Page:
To a new and clearer name of 'Things to Do', still within the old design but with better functionality and all the content ordered:

BBC Cbeebies Things to do page


This means - hopefully - that children have become used to moving their mouse into a particular space to do a particular thing. This week we have released the new visual design onto the site, so Things to Do now looks like this:

BBC Things To Do page


Similarly, on February 21 our fantastic children's Games section went from this:

CBBC games website


To this

BBC Cbeebies games page


And yesterday to this:

New CBBC games home page


And in theory at least, children will not have any problems getting around the new site as they have already been doing it.

What didn't we worry about?

Releasing these sections one by one has led us to at times some very lumpy user-journeys. Children will have seen new functionality on some sections before others, animations and noises coming and going, and as each section has been released it has moved to the new BBC masthead which is shorter than our old one.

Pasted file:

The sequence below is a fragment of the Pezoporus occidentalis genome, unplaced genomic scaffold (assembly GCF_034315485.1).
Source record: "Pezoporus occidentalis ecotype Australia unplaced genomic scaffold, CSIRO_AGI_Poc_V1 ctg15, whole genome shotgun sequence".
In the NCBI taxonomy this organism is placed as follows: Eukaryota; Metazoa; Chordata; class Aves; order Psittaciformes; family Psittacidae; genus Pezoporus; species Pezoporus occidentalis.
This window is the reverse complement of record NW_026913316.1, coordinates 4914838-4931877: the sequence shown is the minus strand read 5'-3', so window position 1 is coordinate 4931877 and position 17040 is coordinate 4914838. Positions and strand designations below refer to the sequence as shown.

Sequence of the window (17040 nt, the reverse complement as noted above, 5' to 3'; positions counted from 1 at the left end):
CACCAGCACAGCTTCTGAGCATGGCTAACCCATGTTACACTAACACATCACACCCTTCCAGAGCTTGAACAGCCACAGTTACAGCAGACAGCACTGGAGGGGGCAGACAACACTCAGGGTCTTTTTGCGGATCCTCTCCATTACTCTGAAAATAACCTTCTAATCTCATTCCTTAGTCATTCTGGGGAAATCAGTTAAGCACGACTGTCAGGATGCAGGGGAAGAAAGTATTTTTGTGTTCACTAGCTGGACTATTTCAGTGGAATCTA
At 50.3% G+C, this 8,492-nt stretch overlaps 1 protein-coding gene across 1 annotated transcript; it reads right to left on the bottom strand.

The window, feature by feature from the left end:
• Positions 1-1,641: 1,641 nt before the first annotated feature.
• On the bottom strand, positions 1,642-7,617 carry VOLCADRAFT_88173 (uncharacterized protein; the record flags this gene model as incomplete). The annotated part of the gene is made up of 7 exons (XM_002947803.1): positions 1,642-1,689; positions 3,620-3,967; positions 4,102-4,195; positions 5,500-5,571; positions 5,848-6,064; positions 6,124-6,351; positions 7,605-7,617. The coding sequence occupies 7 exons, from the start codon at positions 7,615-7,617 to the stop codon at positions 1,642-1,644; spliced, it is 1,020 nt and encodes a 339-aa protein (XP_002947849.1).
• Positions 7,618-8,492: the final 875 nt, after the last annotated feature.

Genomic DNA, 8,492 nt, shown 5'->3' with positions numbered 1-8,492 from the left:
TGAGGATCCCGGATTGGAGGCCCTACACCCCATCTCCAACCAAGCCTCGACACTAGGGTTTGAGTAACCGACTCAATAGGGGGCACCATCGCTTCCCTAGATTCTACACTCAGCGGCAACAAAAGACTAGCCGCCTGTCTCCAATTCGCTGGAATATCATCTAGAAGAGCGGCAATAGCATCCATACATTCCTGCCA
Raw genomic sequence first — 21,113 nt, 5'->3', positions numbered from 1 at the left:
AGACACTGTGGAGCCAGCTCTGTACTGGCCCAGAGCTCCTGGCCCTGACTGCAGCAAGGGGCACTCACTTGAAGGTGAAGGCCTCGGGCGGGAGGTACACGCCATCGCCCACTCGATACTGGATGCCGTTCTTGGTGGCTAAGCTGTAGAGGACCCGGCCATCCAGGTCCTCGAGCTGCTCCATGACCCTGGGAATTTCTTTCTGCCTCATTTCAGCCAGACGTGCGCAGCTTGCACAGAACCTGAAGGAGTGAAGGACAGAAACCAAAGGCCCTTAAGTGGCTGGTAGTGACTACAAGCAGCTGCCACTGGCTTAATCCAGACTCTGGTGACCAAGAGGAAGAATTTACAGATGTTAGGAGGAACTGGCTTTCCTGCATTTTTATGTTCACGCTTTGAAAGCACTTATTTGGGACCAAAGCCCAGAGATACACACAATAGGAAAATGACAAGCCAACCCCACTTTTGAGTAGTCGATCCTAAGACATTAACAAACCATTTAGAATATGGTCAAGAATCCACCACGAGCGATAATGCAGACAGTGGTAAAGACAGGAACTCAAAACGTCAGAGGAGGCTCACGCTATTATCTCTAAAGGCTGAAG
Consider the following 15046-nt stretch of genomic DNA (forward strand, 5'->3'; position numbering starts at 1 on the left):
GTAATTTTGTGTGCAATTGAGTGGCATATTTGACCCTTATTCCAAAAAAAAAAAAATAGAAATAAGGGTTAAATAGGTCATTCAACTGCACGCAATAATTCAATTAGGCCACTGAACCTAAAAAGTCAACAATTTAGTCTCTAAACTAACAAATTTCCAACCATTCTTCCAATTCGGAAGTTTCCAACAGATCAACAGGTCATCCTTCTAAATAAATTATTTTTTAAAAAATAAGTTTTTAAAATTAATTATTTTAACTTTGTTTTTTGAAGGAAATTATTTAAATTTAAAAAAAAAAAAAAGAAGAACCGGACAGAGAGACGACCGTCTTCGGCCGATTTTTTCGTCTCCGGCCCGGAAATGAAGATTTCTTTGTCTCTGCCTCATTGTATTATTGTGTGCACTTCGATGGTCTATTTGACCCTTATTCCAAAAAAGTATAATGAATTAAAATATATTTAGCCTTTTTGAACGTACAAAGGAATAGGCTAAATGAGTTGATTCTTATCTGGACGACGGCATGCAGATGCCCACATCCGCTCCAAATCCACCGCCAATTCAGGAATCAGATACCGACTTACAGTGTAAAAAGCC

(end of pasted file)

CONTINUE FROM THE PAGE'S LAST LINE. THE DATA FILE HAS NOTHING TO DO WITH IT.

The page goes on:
The old (below)...

old bbc masthead



...was 58 pixels...



...while the new (left) is 38.



So as children have gone between old and updated sections over the last couple of months, the masthead and the content underneath it will have gone up and down like soufflé.

The team did worry about this, but amazingly, we haven't had a single complaint or even comment on the topic: children have apparently just got on with it.

So what has been the audience reaction?

We have directly asked children both in user testing and via our message boards what they thought, and what reaction there has been to the section releases has so far been positive. Things to do's message board got:

things to do comment


While the games messageboard said:

cbbc games comments


And when our section of funny video clips for kids, Watch was released, the watch comments were:

cbbc watch comments


But let me not deceive you.

The main reaction to the releases has been an ocean - an ocean! - of indifference, a pacific lack of comments. We had message board threads open and stuck at the top of the page for days before someone took pity on us and commented. Still, we have user tested and have been able to fold in feedback, and the usage statistics for each section have increased on each release. So, we are optimistic that the lack of comments is because children have had no problems using the site and are simply delighted; but our optimism is cautious.